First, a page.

Less Than Charming

What’s quickfire week without a Fables note or two?
1001 Nights of Snowfall is a rather interesting take on the 1001 nights. Basically, Snow White goes to Baghdad to convince the Sultan to join the European Fables’ resistance to the Adversary’s forces, but some wires are unfortunately crossed. The Sultan, convinced of the inherent perfidy and unfaithfulness of women, is marrying virgin women, bedding them, and then executing them the next day.
Snow’s only hope for survival is to tell him stories so fascinating that he will put off the execution so as to hear another the next night.
You may recognize the format. More on that later.
Snow’s first tale concerns Snow White herself, and the murderous revenge she takes on the seven dwarfs who imprisoned and apparently raped her before her marriage to Prince Charming*.
What irritates me here is that while Snow is nominally telling the story, it’s actually presented from the point of view of her former husband. We see Snow take steps towards her vengeance fencing lessons, long rides in the country but her revenge is discussed in terms of its implications for the prince. The whole affair is characterized as a political nightmare that threatens the peace between the kingdom of the dwarfs and that of men. Charming is put to some trouble to prevent a war, and annoyed that he’s been ‘played for a fool’.
Afterwards, Snow tells the Sultan:
[H]er husband never quite trusted her again. One version of the story has it that their marriage ended when he slept with the princess’s sister. … But wiser listeners might conclude that the marriage really ended on the day she set out to become a destroyer.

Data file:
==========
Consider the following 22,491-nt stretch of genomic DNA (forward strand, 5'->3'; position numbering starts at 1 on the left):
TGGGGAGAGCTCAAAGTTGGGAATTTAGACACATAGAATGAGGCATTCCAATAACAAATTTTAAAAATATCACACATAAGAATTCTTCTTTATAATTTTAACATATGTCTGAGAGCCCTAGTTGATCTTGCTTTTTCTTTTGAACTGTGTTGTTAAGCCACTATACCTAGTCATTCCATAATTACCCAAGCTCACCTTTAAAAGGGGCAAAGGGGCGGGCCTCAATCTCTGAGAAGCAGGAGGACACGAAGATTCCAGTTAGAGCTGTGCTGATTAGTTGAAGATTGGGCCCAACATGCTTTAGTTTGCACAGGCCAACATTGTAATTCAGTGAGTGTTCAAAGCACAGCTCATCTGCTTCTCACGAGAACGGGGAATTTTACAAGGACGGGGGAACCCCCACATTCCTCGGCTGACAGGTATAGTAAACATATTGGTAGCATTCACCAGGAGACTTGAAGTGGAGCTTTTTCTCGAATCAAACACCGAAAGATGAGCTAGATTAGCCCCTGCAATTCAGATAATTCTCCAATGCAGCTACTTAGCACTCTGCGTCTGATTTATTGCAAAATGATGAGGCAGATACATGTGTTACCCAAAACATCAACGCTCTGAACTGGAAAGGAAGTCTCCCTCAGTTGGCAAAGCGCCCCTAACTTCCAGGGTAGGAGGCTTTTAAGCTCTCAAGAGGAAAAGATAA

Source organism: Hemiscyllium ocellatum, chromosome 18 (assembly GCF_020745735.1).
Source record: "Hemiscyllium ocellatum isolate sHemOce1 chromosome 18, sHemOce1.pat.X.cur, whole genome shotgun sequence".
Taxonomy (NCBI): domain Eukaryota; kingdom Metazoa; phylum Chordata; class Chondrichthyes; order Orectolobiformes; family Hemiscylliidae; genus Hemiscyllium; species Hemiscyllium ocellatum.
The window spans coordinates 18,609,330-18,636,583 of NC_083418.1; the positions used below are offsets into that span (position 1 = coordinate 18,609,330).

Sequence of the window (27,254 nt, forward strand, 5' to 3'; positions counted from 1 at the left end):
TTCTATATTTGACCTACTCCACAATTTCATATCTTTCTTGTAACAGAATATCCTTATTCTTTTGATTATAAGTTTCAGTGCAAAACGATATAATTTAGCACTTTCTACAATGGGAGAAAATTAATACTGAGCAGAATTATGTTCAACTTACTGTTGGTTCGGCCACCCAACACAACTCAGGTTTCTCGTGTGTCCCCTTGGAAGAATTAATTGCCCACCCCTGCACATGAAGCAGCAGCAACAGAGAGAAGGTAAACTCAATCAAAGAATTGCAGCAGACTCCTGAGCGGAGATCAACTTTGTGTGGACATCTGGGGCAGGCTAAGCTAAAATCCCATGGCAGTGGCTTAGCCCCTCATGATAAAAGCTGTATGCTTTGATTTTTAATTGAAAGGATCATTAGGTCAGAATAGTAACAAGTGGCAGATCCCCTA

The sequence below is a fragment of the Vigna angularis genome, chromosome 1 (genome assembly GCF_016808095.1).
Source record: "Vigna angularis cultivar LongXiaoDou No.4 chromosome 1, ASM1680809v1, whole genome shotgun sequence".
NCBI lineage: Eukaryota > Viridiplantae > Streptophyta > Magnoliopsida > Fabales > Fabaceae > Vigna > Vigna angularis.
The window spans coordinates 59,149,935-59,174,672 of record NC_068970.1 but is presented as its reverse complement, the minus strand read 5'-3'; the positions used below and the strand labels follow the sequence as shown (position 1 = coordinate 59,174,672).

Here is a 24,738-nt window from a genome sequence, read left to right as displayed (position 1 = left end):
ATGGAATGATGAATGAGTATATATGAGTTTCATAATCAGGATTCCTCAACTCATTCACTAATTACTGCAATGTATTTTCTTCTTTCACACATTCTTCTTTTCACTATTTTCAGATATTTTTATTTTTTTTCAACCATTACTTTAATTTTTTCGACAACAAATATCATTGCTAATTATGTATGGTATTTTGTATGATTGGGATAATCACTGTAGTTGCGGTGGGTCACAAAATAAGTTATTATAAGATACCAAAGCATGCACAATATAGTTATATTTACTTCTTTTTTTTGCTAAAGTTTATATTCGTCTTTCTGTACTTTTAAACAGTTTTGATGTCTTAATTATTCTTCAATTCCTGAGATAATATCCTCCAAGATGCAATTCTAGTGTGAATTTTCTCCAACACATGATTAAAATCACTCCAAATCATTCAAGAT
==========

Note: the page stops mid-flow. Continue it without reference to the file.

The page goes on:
On the surface, this is meant to be a caution against revenge such as the one the Sultan intends to take on Snow and thus exactly the sort of thing a clever woman might say to ward off her own death. But because it’s heavily implied that Snow White was raped, an unfortunate side-effect is to provide us with yet another story where it’s all about the effect the rape of a woman and its aftermath have upon a guy.
I find that less than charming.

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  • All we see of the ceremony is Snow promising to love, honour and obey which is again anachronistic. At first, given the difficulty I had with those vows in her later wedding to Bigby, I was relieved that at least these words are apparently just a formality. However, later she affirms that she really has sworn to obey Charming all things (save telling him the secrets of her past). On reflection, that makes her later vows even more scary for me, since making such oaths to Prince Charming turned out so very badly. Bigby is, while a former mass-murderer, unquestionably much nicer to Snow than Charming is, but that kind of sworn obedience is a terrible thing to grant any romantic partner.